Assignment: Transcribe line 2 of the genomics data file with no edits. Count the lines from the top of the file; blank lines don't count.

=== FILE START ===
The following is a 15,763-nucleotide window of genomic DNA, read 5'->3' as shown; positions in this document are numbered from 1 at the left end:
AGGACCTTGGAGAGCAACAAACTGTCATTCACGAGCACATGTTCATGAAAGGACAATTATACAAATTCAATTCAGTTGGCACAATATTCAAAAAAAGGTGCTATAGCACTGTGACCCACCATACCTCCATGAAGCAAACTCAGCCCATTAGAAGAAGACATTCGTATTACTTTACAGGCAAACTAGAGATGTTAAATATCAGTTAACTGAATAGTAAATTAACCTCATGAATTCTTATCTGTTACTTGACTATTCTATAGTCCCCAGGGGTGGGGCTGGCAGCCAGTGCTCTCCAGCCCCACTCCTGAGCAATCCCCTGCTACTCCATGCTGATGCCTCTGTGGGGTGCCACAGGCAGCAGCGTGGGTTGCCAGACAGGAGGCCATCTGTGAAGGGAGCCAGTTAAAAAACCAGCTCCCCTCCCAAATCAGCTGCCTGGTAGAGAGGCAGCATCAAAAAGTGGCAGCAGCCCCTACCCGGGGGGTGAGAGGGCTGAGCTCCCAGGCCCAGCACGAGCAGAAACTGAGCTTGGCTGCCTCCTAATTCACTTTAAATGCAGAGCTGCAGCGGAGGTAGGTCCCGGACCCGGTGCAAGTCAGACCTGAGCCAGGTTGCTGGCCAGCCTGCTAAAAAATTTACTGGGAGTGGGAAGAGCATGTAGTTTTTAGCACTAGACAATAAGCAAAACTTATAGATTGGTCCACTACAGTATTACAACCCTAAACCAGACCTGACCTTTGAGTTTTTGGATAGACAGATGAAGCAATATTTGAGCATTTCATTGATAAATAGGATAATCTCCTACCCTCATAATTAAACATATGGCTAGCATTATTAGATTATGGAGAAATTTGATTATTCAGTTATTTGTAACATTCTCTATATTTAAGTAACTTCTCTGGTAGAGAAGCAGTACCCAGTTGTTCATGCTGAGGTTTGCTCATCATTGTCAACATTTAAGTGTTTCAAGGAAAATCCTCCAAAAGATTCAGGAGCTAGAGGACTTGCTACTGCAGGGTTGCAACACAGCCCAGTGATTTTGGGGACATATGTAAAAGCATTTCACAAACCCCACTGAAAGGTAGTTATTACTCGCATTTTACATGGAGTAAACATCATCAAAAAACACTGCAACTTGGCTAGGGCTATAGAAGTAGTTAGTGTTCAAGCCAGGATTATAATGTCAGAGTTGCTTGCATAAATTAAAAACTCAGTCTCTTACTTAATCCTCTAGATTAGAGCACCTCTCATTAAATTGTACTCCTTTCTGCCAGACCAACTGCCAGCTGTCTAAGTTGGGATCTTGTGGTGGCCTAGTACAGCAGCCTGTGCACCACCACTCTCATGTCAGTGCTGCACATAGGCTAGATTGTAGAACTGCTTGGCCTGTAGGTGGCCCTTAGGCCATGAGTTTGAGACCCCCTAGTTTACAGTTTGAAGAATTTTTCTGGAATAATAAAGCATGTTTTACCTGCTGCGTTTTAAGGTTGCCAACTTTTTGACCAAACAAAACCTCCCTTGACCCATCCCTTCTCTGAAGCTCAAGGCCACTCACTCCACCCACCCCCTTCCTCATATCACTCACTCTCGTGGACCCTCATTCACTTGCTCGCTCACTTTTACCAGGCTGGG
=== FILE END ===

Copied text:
AGGACCTTGGAGAGCAACAAACTGTCATTCACGAGCACATGTTCATGAAAGGACAATTATACAAATTCAATTCAGTTGGCACAATATTCAAAAAAAGGTGCTATAGCACTGTGACCCACCATACCTCCATGAAGCAAACTCAGCCCATTAGAAGAAGACATTCGTATTACTTTACAGGCAAACTAGAGATGTTAAATATCAGTTAACTGAATAGTAAATTAACCTCATGAATTCTTATCTGTTACTTGACTATTCTATAGTCCCCAGGGGTGGGGCTGGCAGCCAGTGCTCTCCAGCCCCACTCCTGAGCAATCCCCTGCTACTCCATGCTGATGCCTCTGTGGGGTGCCACAGGCAGCAGCGTGGGTTGCCAGACAGGAGGCCATCTGTGAAGGGAGCCAGTTAAAAAACCAGCTCCCCTCCCAAATCAGCTGCCTGGTAGAGAGGCAGCATCAAAAAGTGGCAGCAGCCCCTACCCGGGGGGTGAGAGGGCTGAGCTCCCAGGCCCAGCACGAGCAGAAACTGAGCTTGGCTGCCTCCTAATTCACTTTAAATGCAGAGCTGCAGCGGAGGTAGGTCCCGGACCCGGTGCAAGTCAGACCTGAGCCAGGTTGCTGGCCAGCCTGCTAAAAAATTTACTGGGAGTGGGAAGAGCATGTAGTTTTTAGCACTAGACAATAAGCAAAACTTATAGATTGGTCCACTACAGTATTACAACCCTAAACCAGACCTGACCTTTGAGTTTTTGGATAGACAGATGAAGCAATATTTGAGCATTTCATTGATAAATAGGATAATCTCCTACCCTCATAATTAAACATATGGCTAGCATTATTAGATTATGGAGAAATTTGATTATTCAGTTATTTGTAACATTCTCTATATTTAAGTAACTTCTCTGGTAGAGAAGCAGTACCCAGTTGTTCATGCTGAGGTTTGCTCATCATTGTCAACATTTAAGTGTTTCAAGGAAAATCCTCCAAAAGATTCAGGAGCTAGAGGACTTGCTACTGCAGGGTTGCAACACAGCCCAGTGATTTTGGGGACATATGTAAAAGCATTTCACAAACCCCACTGAAAGGTAGTTATTACTCGCATTTTACATGGAGTAAACATCATCAAAAAACACTGCAACTTGGCTAGGGCTATAGAAGTAGTTAGTGTTCAAGCCAGGATTATAATGTCAGAGTTGCTTGCATAAATTAAAAACTCAGTCTCTTACTTAATCCTCTAGATTAGAGCACCTCTCATTAAATTGTACTCCTTTCTGCCAGACCAACTGCCAGCTGTCTAAGTTGGGATCTTGTGGTGGCCTAGTACAGCAGCCTGTGCACCACCACTCTCATGTCAGTGCTGCACATAGGCTAGATTGTAGAACTGCTTGGCCTGTAGGTGGCCCTTAGGCCATGAGTTTGAGACCCCCTAGTTTACAGTTTGAAGAATTTTTCTGGAATAATAAAGCATGTTTTACCTGCTGCGTTTTAAGGTTGCCAACTTTTTGACCAAACAAAACCTCCCTTGACCCATCCCTTCTCTGAAGCTCAAGGCCACTCACTCCACCCACCCCCTTCCTCATATCACTCACTCTCGTGGACCCTCATTCACTTGCTCGCTCACTTTTACCAGGCTGGG